LONDON — The U.K. audiovisual industry is launching a $6 million campaign against copyright theft that will shift the focus away from enforcement and criminality to educating the public of the damaging effects of piracy on the creative industries and wider society.
The linchpin of the campaign, spearheaded by the Industry Trust for Intellectual Property Awareness, is an ad that aims to create a social stigma around the casual consumption of counterfeit goods.
The Knock-off Nigel character is a centerpiece of the campaign — a happy-go-lucky fellow who in the TV ad is humiliated in his local pub for being a “grubby little man” who “buys knock-off DVDs.”
According to Johnny Fewings, m.d. of Universal Pictures U.K., Nigel is designed to “make it shabby behavior” to buy from pirates.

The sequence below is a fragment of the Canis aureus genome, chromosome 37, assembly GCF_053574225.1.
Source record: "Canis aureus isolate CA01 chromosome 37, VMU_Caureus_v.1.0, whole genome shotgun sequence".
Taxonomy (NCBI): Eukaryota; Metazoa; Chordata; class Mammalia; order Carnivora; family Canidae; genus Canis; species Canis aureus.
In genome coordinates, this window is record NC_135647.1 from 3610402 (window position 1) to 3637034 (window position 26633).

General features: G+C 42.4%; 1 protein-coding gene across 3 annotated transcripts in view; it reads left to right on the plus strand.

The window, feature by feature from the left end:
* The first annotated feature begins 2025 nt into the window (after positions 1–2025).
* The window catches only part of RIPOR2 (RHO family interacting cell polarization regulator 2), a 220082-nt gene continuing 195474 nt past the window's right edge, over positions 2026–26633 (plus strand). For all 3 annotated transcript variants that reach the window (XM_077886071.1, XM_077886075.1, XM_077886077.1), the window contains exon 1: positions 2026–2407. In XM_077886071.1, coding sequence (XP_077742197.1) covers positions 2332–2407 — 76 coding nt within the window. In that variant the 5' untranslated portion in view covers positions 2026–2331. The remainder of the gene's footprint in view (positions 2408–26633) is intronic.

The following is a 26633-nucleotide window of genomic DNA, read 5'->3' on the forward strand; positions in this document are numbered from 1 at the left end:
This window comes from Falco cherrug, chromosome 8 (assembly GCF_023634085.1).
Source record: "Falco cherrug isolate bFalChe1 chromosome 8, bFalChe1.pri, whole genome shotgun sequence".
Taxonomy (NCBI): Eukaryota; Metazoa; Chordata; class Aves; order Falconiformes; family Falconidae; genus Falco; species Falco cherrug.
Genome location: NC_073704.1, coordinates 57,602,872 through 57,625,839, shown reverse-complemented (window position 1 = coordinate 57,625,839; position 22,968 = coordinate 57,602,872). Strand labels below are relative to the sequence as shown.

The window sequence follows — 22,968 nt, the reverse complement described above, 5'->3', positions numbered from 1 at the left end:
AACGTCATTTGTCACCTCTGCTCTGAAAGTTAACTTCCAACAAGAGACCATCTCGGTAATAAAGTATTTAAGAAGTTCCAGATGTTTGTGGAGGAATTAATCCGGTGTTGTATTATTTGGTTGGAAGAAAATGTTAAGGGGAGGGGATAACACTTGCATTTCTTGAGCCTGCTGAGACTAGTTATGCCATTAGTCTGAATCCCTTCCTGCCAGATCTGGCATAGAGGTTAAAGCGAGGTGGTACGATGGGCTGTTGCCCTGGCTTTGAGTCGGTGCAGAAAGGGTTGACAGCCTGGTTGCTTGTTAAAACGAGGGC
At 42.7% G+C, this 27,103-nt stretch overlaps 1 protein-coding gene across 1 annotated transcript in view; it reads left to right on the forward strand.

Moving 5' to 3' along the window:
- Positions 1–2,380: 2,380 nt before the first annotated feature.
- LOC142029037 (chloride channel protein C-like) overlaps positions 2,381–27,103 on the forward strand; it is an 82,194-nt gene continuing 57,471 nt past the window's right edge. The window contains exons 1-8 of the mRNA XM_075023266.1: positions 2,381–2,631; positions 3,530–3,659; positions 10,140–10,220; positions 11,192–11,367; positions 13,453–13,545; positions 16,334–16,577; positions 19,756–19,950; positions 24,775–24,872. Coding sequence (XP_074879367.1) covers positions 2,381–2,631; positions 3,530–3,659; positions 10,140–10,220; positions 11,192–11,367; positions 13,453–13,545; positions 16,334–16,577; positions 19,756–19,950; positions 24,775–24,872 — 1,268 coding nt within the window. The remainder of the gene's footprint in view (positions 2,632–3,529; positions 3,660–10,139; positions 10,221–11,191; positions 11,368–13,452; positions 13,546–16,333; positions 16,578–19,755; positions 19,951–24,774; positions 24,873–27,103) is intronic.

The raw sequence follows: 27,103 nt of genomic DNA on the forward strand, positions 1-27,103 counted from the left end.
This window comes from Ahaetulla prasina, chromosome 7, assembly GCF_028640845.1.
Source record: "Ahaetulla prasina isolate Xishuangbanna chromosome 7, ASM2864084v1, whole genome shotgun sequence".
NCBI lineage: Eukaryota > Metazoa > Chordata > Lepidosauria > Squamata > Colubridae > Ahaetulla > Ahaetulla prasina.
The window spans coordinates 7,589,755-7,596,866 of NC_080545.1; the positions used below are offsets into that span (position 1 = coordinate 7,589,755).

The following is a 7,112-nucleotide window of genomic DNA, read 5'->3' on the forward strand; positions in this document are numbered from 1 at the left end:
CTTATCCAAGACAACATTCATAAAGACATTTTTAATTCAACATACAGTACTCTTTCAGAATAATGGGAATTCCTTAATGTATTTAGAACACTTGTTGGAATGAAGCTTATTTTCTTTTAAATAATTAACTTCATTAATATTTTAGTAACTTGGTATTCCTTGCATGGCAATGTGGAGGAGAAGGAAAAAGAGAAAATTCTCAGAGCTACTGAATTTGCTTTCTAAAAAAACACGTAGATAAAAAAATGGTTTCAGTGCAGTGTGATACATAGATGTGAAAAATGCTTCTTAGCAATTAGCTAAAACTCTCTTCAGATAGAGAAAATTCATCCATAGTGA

ITIPA research has revealed that 30% of the U.K. population participates in copyright theft although 75% of the population is now aware it is a crime.
According to the Industry Trust, piracy costs cinema £102 million ($202 million) a year (13.5% market value), retail $594 million (14%) and rental $55 million (8%).
Previous Industry Trust awareness campaigns have played up the link between piracy and how it bankrolls organized crime. But, although mentioned, the link between piracy and organized crime was not given top billing at Monday’s announcement.
The annual campaign kicks off June 1 when the first Nigel ad airs on TV. Follow-up cinema, homevid, online and outdoor campaigns are planned. Beer mats with cheeky messages poking fun at Nigel types are part of the multimedia offensive.